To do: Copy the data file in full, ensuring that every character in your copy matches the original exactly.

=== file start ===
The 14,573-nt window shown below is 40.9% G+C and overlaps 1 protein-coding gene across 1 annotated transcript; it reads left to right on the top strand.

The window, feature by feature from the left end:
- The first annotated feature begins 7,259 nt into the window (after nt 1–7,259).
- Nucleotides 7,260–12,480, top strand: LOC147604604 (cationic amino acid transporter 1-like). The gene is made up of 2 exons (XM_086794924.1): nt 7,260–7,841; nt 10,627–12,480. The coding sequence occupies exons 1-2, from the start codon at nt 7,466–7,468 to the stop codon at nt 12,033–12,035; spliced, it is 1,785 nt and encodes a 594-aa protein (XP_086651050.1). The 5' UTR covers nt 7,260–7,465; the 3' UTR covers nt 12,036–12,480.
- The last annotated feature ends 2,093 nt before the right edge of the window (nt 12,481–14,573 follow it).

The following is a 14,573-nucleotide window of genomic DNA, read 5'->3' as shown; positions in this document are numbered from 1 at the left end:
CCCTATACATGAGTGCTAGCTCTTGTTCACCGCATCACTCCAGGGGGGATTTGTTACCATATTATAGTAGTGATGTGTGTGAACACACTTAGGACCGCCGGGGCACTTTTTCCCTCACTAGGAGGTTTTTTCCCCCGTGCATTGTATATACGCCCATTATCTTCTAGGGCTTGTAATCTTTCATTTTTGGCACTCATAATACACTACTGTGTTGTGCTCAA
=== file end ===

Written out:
The 14,573-nt window shown below is 40.9% G+C and overlaps 1 protein-coding gene across 1 annotated transcript; it reads left to right on the top strand.

The window, feature by feature from the left end:
- The first annotated feature begins 7,259 nt into the window (after nt 1–7,259).
- Nucleotides 7,260–12,480, top strand: LOC147604604 (cationic amino acid transporter 1-like). The gene is made up of 2 exons (XM_086794924.1): nt 7,260–7,841; nt 10,627–12,480. The coding sequence occupies exons 1-2, from the start codon at nt 7,466–7,468 to the stop codon at nt 12,033–12,035; spliced, it is 1,785 nt and encodes a 594-aa protein (XP_086651050.1). The 5' UTR covers nt 7,260–7,465; the 3' UTR covers nt 12,036–12,480.
- The last annotated feature ends 2,093 nt before the right edge of the window (nt 12,481–14,573 follow it).

The following is a 14,573-nucleotide window of genomic DNA, read 5'->3' as shown; positions in this document are numbered from 1 at the left end:
CCCTATACATGAGTGCTAGCTCTTGTTCACCGCATCACTCCAGGGGGGATTTGTTACCATATTATAGTAGTGATGTGTGTGAACACACTTAGGACCGCCGGGGCACTTTTTCCCTCACTAGGAGGTTTTTTCCCCCGTGCATTGTATATACGCCCATTATCTTCTAGGGCTTGTAATCTTTCATTTTTGGCACTCATAATACACTACTGTGTTGTGCTCAA